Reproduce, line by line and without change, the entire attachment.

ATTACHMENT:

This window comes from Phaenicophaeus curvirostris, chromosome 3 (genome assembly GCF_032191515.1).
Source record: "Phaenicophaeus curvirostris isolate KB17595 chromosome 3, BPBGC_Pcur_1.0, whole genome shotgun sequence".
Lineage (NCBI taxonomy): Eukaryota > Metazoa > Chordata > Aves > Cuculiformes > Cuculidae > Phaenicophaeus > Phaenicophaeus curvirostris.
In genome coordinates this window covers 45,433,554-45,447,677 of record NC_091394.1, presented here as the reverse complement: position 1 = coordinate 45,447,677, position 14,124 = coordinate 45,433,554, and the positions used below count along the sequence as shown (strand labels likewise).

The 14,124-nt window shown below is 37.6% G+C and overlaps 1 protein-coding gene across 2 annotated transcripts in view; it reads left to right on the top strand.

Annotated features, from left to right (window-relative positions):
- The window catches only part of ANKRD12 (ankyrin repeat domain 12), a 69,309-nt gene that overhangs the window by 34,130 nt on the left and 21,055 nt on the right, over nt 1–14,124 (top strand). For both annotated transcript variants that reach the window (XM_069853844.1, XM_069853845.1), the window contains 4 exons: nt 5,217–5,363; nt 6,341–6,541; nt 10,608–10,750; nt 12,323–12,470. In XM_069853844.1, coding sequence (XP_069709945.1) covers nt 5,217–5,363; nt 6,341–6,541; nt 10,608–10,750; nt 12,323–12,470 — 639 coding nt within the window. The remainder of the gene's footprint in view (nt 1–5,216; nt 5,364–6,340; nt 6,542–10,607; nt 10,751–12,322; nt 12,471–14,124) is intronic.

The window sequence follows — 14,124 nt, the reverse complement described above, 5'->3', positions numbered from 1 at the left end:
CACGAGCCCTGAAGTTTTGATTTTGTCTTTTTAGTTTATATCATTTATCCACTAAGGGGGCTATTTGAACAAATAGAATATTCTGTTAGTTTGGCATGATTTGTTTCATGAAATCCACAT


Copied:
This window comes from Phaenicophaeus curvirostris, chromosome 3 (genome assembly GCF_032191515.1).
Source record: "Phaenicophaeus curvirostris isolate KB17595 chromosome 3, BPBGC_Pcur_1.0, whole genome shotgun sequence".
Lineage (NCBI taxonomy): Eukaryota > Metazoa > Chordata > Aves > Cuculiformes > Cuculidae > Phaenicophaeus > Phaenicophaeus curvirostris.
In genome coordinates this window covers 45,433,554-45,447,677 of record NC_091394.1, presented here as the reverse complement: position 1 = coordinate 45,447,677, position 14,124 = coordinate 45,433,554, and the positions used below count along the sequence as shown (strand labels likewise).

The 14,124-nt window shown below is 37.6% G+C and overlaps 1 protein-coding gene across 2 annotated transcripts in view; it reads left to right on the top strand.

Annotated features, from left to right (window-relative positions):
- The window catches only part of ANKRD12 (ankyrin repeat domain 12), a 69,309-nt gene that overhangs the window by 34,130 nt on the left and 21,055 nt on the right, over nt 1–14,124 (top strand). For both annotated transcript variants that reach the window (XM_069853844.1, XM_069853845.1), the window contains 4 exons: nt 5,217–5,363; nt 6,341–6,541; nt 10,608–10,750; nt 12,323–12,470. In XM_069853844.1, coding sequence (XP_069709945.1) covers nt 5,217–5,363; nt 6,341–6,541; nt 10,608–10,750; nt 12,323–12,470 — 639 coding nt within the window. The remainder of the gene's footprint in view (nt 1–5,216; nt 5,364–6,340; nt 6,542–10,607; nt 10,751–12,322; nt 12,471–14,124) is intronic.

The window sequence follows — 14,124 nt, the reverse complement described above, 5'->3', positions numbered from 1 at the left end:
CACGAGCCCTGAAGTTTTGATTTTGTCTTTTTAGTTTATATCATTTATCCACTAAGGGGGCTATTTGAACAAATAGAATATTCTGTTAGTTTGGCATGATTTGTTTCATGAAATCCACAT